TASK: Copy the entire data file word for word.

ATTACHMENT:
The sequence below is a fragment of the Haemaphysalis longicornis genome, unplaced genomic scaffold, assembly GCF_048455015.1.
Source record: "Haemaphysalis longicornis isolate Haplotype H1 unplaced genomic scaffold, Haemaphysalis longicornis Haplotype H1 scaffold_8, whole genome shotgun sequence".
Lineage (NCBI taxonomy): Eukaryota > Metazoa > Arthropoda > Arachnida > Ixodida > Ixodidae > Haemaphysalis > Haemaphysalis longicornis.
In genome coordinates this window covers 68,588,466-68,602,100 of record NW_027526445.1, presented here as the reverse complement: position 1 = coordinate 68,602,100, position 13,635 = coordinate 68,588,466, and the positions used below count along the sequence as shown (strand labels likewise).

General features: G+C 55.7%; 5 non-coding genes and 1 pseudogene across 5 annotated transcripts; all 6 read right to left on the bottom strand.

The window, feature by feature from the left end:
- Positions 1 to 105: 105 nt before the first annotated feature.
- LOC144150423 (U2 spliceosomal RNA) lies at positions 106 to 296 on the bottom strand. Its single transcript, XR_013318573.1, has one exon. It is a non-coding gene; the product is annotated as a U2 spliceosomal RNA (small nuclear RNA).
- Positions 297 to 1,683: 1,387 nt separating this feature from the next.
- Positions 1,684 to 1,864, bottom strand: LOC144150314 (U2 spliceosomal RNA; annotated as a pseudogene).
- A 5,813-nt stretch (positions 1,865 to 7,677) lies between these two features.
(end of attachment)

The sequence below is a fragment of the Haemaphysalis longicornis genome, unplaced genomic scaffold, assembly GCF_048455015.1.
Source record: "Haemaphysalis longicornis isolate Haplotype H1 unplaced genomic scaffold, Haemaphysalis longicornis Haplotype H1 scaffold_8, whole genome shotgun sequence".
Lineage (NCBI taxonomy): Eukaryota > Metazoa > Arthropoda > Arachnida > Ixodida > Ixodidae > Haemaphysalis > Haemaphysalis longicornis.
In genome coordinates this window covers 68,588,466-68,602,100 of record NW_027526445.1, presented here as the reverse complement: position 1 = coordinate 68,602,100, position 13,635 = coordinate 68,588,466, and the positions used below count along the sequence as shown (strand labels likewise).

General features: G+C 55.7%; 5 non-coding genes and 1 pseudogene across 5 annotated transcripts; all 6 read right to left on the bottom strand.

The window, feature by feature from the left end:
- Positions 1 to 105: 105 nt before the first annotated feature.
- LOC144150423 (U2 spliceosomal RNA) lies at positions 106 to 296 on the bottom strand. Its single transcript, XR_013318573.1, has one exon. It is a non-coding gene; the product is annotated as a U2 spliceosomal RNA (small nuclear RNA).
- Positions 297 to 1,683: 1,387 nt separating this feature from the next.
- Positions 1,684 to 1,864, bottom strand: LOC144150314 (U2 spliceosomal RNA; annotated as a pseudogene).
- A 5,813-nt stretch (positions 1,865 to 7,677) lies between these two features.